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This important book provides the first substantial analysis of white working class perspectives on multiculturalism and change in the UK, improving our understanding of this under-researched group and suggesting a new and progressive agenda for white working class communities.


Redundant Masculinities

Author: Linda McDowell
Publisher: John Wiley & Sons
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Redundant Masculinities? investigates the links between the so-called 'crisis of masculinity' and contemporary changes in the labour market through the lives of young working class men. Allows the voices of poorly-educated young men to be heard. Looks at how the labour market is changing. Emphasises the social construction of gender and racial identities. Dispels popular myths about the crisis in masculinity.


The Likes Of Us

Author: Michael Collins
Publisher: Granta Books
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Once they were portrayed as the salt of the earth. Nowadays, they take to the streets when paedophiles and asylum seekers are in their midst; they expose their lives in TV documentaries; they love Gucci and hate the Euro; the broadsheets cast them as xenophobes and exhibitionists and mock their tastes and attitudes. But who are the white working class and what have they done to deserve this portrayal? The Likes of Us is a fascinating and wholly original examination of London's white working class.


A Feminist Critique of Education

Author: Christine Skelton
Publisher: Taylor & Francis
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Compiled by the current editors of the journal, 'Gender & Education', this new book maps the development of thinking in gender and education over the last 15 years, featuring groundbreaking articles from leading authors in the field.


Understanding Inequality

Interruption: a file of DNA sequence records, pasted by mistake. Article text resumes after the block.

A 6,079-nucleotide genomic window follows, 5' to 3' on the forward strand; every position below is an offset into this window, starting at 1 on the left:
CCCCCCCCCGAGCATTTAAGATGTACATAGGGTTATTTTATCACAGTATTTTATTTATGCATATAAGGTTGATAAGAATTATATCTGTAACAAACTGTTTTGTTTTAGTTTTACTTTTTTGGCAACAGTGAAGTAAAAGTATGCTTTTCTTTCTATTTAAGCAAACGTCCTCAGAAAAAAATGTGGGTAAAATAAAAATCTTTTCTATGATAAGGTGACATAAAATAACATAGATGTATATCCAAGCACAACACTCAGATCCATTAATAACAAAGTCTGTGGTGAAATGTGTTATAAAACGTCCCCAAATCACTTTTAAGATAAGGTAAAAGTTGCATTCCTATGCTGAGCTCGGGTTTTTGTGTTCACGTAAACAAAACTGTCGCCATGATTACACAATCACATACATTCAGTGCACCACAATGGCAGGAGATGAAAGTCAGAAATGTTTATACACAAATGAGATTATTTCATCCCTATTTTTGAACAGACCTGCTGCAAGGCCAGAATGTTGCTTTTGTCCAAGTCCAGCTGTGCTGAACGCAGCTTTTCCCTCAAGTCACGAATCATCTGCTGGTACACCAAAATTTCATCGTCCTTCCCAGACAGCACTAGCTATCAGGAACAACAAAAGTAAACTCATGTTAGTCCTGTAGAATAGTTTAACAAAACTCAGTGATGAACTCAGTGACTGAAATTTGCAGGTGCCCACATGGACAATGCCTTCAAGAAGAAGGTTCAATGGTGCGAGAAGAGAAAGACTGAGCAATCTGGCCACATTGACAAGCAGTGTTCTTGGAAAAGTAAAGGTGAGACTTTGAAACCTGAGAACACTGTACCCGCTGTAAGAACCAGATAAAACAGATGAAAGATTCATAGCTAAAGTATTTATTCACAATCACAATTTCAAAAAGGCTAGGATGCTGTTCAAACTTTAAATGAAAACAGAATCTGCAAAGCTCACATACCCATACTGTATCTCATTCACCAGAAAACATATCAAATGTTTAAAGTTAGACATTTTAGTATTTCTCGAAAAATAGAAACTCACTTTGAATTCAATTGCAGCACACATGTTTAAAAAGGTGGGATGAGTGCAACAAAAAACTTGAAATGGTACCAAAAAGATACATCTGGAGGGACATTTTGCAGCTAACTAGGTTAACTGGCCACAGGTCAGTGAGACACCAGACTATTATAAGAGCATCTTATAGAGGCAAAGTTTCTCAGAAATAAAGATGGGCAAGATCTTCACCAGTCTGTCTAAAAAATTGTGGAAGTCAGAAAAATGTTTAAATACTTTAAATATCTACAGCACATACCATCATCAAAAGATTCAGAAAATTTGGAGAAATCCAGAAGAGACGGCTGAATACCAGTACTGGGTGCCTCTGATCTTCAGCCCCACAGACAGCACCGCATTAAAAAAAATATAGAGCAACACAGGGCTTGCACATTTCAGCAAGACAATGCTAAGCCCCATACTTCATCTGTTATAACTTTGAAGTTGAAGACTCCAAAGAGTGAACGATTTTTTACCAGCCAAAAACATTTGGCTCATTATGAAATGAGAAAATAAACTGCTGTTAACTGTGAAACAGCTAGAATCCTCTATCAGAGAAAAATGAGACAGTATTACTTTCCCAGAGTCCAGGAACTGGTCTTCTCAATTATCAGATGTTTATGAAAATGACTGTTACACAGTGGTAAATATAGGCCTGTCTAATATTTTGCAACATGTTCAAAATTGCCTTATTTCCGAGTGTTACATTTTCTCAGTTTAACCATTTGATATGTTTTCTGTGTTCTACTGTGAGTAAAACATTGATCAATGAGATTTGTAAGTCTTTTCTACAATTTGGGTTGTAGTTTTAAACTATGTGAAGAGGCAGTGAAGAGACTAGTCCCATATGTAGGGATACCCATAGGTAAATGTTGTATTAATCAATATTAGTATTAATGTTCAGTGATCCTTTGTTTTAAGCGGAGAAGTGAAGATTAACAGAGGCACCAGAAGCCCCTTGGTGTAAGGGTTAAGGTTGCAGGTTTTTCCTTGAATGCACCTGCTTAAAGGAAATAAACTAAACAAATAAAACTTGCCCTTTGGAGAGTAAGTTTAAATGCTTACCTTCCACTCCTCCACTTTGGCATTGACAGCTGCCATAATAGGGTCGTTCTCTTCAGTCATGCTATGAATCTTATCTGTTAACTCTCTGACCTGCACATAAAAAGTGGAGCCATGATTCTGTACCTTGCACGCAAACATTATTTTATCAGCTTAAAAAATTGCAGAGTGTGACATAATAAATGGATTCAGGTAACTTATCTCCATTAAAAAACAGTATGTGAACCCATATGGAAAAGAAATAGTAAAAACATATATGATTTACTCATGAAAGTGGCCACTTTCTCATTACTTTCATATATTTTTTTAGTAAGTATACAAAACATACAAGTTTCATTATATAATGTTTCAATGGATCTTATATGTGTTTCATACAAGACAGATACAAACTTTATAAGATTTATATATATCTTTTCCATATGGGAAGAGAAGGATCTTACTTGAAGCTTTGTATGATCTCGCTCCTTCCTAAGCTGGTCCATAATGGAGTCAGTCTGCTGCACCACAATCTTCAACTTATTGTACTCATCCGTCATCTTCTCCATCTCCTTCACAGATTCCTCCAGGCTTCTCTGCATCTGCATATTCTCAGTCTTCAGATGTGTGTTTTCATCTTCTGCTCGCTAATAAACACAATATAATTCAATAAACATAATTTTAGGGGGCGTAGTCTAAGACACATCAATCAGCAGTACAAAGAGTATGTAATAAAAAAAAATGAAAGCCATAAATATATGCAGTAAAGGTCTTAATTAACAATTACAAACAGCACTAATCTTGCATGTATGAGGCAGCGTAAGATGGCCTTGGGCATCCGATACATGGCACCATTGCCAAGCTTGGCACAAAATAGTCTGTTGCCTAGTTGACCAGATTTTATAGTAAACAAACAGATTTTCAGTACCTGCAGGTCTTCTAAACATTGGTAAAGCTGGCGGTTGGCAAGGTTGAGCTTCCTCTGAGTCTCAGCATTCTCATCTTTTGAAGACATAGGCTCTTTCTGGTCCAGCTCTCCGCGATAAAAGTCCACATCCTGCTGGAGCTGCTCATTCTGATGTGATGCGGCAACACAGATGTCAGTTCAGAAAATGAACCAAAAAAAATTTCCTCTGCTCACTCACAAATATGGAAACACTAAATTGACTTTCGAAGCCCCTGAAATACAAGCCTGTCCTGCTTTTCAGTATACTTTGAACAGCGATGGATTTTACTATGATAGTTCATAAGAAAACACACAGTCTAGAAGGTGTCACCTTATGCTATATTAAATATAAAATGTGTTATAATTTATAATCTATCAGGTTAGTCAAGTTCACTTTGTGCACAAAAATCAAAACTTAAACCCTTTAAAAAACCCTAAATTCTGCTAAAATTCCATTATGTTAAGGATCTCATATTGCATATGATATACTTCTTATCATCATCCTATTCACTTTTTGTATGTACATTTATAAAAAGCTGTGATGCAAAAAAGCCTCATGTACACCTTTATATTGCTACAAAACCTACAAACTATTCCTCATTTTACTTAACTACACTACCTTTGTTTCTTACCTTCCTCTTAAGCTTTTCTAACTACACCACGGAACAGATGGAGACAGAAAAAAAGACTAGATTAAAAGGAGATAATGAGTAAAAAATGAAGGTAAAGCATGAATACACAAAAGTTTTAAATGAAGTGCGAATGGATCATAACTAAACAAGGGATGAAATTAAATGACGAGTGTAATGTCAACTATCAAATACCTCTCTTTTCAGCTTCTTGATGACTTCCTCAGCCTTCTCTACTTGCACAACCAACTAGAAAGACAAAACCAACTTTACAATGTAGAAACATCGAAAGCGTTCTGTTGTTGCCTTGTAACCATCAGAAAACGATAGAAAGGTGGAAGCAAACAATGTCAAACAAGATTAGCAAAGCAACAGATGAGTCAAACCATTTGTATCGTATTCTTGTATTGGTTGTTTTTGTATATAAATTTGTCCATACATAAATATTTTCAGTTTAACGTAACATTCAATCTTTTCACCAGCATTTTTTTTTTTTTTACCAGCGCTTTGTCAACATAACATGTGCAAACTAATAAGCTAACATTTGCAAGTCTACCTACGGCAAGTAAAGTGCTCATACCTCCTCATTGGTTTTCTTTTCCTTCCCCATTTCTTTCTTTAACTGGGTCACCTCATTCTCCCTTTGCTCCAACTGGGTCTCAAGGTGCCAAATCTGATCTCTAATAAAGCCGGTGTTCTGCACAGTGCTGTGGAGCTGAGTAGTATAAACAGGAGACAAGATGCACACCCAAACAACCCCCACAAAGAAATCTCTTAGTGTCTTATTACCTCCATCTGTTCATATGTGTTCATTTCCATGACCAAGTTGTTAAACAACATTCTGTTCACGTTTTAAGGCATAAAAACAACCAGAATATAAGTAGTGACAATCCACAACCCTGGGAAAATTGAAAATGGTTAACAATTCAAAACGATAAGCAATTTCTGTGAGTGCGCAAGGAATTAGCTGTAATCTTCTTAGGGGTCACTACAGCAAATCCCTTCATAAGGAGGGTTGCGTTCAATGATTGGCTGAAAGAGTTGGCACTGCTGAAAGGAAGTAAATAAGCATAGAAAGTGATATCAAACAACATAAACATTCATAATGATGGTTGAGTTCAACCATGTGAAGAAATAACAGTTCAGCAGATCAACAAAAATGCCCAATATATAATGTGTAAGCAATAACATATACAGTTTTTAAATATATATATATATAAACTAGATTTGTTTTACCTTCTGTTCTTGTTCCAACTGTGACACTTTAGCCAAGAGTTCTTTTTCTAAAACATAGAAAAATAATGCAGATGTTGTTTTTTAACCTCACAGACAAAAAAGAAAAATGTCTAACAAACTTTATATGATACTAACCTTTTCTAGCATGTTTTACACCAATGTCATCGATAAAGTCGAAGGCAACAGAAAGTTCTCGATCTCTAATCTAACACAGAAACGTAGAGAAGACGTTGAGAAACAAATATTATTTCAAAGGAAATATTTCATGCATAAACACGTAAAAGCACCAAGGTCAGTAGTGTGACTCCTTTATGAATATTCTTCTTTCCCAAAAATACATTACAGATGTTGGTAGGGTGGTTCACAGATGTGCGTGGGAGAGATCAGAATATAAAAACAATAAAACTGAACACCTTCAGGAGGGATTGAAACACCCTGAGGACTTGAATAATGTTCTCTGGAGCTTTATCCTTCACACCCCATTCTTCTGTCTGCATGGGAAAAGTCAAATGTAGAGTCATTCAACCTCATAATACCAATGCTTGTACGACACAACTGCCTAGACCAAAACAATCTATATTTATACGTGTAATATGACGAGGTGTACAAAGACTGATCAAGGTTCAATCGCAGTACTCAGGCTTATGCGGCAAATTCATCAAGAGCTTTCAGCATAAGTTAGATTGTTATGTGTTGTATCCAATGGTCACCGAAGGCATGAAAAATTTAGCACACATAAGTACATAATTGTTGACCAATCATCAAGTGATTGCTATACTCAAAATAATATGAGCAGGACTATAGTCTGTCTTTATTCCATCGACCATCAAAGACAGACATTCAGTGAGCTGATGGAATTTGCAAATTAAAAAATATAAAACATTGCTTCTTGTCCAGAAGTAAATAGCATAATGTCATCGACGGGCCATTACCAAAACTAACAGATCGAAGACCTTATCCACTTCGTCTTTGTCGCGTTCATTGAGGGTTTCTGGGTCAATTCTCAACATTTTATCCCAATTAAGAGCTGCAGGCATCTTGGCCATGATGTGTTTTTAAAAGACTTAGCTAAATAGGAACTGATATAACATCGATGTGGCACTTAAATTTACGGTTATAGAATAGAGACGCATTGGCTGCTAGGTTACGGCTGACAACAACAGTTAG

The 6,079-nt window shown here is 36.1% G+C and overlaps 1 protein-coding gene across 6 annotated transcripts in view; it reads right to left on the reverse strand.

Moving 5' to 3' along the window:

Author: Barbara A. Arrighi
Publisher: Rowman & Littlefield
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As the age of globalization and New Media unite disparate groups of people in new ways, the continual transformation and interconnections between ethnicity, class, and gender become increasingly complex. This reader, comprised of a diverse array of sources ranging from the New York Times to the journals of leading research universities, explores these issues as systems of stratification that work to reinforce one another. Understanding Inequality provides students and academics with the basic hermeneutics for considering new thought on ethnicity, class, and gender in the 21st century.


Class Construction

Author: Carrie Freie
Publisher: Lexington Books
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Class Construction: White Working-Class Student Identity in the New Millennium explores the identity development of a group of white working-class high school students in a de-industrialized area of the Northeast. This ethnographic study explores class, racial and gender identity construction, and focuses on the ways the students' perceptions of their current and future classed, raced, and gendered selves are negotiated within the context of the school structure.


Looking at the U S White Working Class Historically

Author: David Gilbert
Publisher: Kersplebedeb
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Looking at the U.S. White Working Class Historically tackles one of the supreme issues for our movement, the contradiction embodied in the term "white working class." On the one hand there is the class designation that should imply, along with all other workers of the world, a fundamental role in the overthrow of capitalism. On the other hand, there is the identification of being part of a ("white") oppressor nation. Gilbert seeks to understand the origins of this contradiction, its historical development, as well as possibilities to weaken and ultimately transform the situation. In other words, how can people organize a break with white supremacy and foster solidarity with the struggles of people of color, both within the United States and around the world? Gilbert began this project in the early 1980s, while in jail facing charges stemming from his activities in the revolutionary underground. It started as a pamphlet reflecting on writings about race and class by Ted Allen, W.E.B. DuBois, and J. Sakai. In the 1990s, Gilbert added a retrospective essay, reviewing lessons from the 1960s and the New Left he had been active in at the time. Over the years, Looking at the White Working Class Historically (as it was known in previous editions) has been widely circulated across multiple waves and generations of activists. As Gilbert writes in the introduction to this 2017 edition, this text remains the most popular of his writings for younger radicals seeking to build movements against racism. This new edition contains all the material from previous versions (including an essay by J. Sakai), along with a new introduction, Gilbert's take on the election of Donald Trump, and an extensive new text surveying changes in the global political order since the 1960s. More than ever, Looking at the U.S. White Working Class Historically explores and illuminates perspectives for radical change and resistance to racism in the United States today.